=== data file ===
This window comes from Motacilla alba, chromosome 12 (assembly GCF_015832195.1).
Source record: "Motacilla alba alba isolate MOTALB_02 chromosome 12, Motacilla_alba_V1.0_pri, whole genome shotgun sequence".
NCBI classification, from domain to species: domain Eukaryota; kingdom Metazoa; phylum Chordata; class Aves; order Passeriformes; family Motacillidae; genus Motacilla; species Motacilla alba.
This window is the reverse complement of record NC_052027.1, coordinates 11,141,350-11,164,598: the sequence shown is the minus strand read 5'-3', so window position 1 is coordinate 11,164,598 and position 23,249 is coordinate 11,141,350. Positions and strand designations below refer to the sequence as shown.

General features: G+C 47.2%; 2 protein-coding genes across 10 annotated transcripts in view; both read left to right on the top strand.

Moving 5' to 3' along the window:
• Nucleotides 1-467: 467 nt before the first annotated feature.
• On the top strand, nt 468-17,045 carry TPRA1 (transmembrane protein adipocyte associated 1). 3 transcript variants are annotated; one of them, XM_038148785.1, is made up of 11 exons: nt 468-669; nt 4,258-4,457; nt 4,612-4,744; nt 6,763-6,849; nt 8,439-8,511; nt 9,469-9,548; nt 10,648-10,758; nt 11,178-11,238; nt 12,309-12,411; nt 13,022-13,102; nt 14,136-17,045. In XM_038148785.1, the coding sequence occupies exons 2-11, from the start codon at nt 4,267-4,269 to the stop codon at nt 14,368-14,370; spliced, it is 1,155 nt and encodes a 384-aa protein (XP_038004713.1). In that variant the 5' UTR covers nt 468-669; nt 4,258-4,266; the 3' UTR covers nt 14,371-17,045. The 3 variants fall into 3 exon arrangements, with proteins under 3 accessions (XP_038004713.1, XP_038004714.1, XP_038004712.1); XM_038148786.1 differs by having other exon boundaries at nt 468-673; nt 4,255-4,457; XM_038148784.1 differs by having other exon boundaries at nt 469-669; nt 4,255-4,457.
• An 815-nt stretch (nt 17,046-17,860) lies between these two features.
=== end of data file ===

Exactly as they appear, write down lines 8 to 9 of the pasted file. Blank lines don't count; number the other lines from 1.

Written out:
• On the top strand, nt 468-17,045 carry TPRA1 (transmembrane protein adipocyte associated 1). 3 transcript variants are annotated; one of them, XM_038148785.1, is made up of 11 exons: nt 468-669; nt 4,258-4,457; nt 4,612-4,744; nt 6,763-6,849; nt 8,439-8,511; nt 9,469-9,548; nt 10,648-10,758; nt 11,178-11,238; nt 12,309-12,411; nt 13,022-13,102; nt 14,136-17,045. In XM_038148785.1, the coding sequence occupies exons 2-11, from the start codon at nt 4,267-4,269 to the stop codon at nt 14,368-14,370; spliced, it is 1,155 nt and encodes a 384-aa protein (XP_038004713.1). In that variant the 5' UTR covers nt 468-669; nt 4,258-4,266; the 3' UTR covers nt 14,371-17,045. The 3 variants fall into 3 exon arrangements, with proteins under 3 accessions (XP_038004713.1, XP_038004714.1, XP_038004712.1); XM_038148786.1 differs by having other exon boundaries at nt 468-673; nt 4,255-4,457; XM_038148784.1 differs by having other exon boundaries at nt 469-669; nt 4,255-4,457.
• An 815-nt stretch (nt 17,046-17,860) lies between these two features.